My dad loves burnt Christmas cookies. Every year, for as long as I can remember, he has gushed
over them. I figured he was just being too polite to take the good ones. You know, sacrificing for the family and all that?
But, no. He said that's the way his mother always made them. "Growing up, she never claimed to be a cook. She loved the outdoors and didn't want to be in the kitchen ."
My dad, being a poor kid on a Kansas farm, seldom got cookies of any kind, so even burnt ones tasted delectable to him.
Years later, married to my mom, Daddy would eagerly wait for her and us four girls to pick the choicest cookies--the golden brown ones. He zoomed right in on the dark, dark brown treats and smiled like a nine-year-old boy stuffing his mouth with sugar.
As an adult, late December found me baking ginger snaps and chocolate chip cookies, taking out most, and then standing there waiting for the rest to burn. Can you imagine? Every year I would tell the kids, "Don't eat the burnt cookies! I'm saving them for Pappaw!"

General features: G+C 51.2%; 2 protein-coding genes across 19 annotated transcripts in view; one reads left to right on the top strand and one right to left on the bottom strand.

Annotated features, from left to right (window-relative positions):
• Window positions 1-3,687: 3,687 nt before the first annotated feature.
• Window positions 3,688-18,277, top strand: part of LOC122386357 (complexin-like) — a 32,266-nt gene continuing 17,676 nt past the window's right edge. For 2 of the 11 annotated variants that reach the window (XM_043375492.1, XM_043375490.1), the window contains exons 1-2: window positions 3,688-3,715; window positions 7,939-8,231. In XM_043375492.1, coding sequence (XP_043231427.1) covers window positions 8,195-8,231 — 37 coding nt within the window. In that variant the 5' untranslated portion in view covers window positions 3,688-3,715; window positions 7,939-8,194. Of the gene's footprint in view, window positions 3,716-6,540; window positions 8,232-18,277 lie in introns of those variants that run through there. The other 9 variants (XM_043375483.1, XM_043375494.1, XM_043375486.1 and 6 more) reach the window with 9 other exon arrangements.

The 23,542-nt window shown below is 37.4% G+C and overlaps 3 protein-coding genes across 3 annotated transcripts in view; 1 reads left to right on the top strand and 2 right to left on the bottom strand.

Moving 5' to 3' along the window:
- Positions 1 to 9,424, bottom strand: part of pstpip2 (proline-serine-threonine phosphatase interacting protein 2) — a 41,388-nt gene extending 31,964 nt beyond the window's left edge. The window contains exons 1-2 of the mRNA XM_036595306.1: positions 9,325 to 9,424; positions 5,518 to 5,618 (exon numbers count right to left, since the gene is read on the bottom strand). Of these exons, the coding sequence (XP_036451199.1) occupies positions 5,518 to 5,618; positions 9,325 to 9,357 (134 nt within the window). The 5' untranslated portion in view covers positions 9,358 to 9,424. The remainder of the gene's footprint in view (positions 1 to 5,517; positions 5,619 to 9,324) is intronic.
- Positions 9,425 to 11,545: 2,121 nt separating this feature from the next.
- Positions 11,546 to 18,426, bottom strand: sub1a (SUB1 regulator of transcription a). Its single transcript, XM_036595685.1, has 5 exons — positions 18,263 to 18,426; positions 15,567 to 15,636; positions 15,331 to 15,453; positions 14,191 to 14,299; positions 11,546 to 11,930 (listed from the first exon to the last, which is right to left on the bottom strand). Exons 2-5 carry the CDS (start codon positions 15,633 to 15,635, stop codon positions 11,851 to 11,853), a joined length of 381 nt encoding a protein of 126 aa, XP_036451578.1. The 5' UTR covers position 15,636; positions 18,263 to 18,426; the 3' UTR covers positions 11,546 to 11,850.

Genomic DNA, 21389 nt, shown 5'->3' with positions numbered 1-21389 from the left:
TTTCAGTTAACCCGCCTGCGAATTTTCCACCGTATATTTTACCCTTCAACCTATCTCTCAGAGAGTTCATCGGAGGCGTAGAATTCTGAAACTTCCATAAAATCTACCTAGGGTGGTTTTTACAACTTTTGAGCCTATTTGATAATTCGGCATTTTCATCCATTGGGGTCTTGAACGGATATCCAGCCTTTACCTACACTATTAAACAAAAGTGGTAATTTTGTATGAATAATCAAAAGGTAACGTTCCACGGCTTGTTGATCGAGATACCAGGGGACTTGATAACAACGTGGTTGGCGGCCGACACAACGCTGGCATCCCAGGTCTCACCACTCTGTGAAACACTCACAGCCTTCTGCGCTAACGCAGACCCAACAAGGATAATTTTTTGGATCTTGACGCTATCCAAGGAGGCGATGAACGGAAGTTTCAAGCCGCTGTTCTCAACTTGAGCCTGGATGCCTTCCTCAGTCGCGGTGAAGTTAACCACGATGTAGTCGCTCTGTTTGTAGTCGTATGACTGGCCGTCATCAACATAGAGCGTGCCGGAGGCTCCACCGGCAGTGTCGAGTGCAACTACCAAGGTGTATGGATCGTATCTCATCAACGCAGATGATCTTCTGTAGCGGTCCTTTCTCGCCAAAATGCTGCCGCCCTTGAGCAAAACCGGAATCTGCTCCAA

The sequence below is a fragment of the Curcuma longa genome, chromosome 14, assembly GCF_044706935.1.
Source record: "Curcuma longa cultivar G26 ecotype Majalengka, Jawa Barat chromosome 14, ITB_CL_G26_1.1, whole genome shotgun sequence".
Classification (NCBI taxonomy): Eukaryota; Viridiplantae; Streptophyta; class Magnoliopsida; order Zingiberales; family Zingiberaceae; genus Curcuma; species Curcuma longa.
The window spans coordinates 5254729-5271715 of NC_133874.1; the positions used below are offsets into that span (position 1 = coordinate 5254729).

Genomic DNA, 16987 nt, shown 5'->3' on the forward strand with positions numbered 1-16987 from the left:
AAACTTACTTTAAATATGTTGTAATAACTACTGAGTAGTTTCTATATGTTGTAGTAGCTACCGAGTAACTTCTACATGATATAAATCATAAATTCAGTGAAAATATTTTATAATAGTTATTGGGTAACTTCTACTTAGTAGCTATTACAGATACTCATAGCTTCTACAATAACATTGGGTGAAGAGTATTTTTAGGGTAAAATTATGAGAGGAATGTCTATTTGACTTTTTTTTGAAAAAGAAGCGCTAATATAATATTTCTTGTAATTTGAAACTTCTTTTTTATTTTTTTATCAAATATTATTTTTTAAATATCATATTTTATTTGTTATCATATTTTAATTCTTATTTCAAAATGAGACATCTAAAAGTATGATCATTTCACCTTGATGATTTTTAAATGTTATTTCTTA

I'll never forget the first year I decided to forego this tradition. I talked myself into believing that surely--after all these years--he would have gotten used to the finer baking of Mama and his girls.
Christmas Day came, and Daddy opened shirts from us (he gushed) socks from the kids (he gushed more) and a KU ring from Mama (he gushed and gushed and gushed). Strangely, though, he seemed extra quiet when all the gift-giving was over. That wasn't like him.
A few days later I asked Mama if he was okay or troubled.
"He's okay," she assured me. "But he did tell me how much he missed getting burnt cookies from you."
Lesson learned? Never underestimate the value of giving a nostalgic gift to an old person.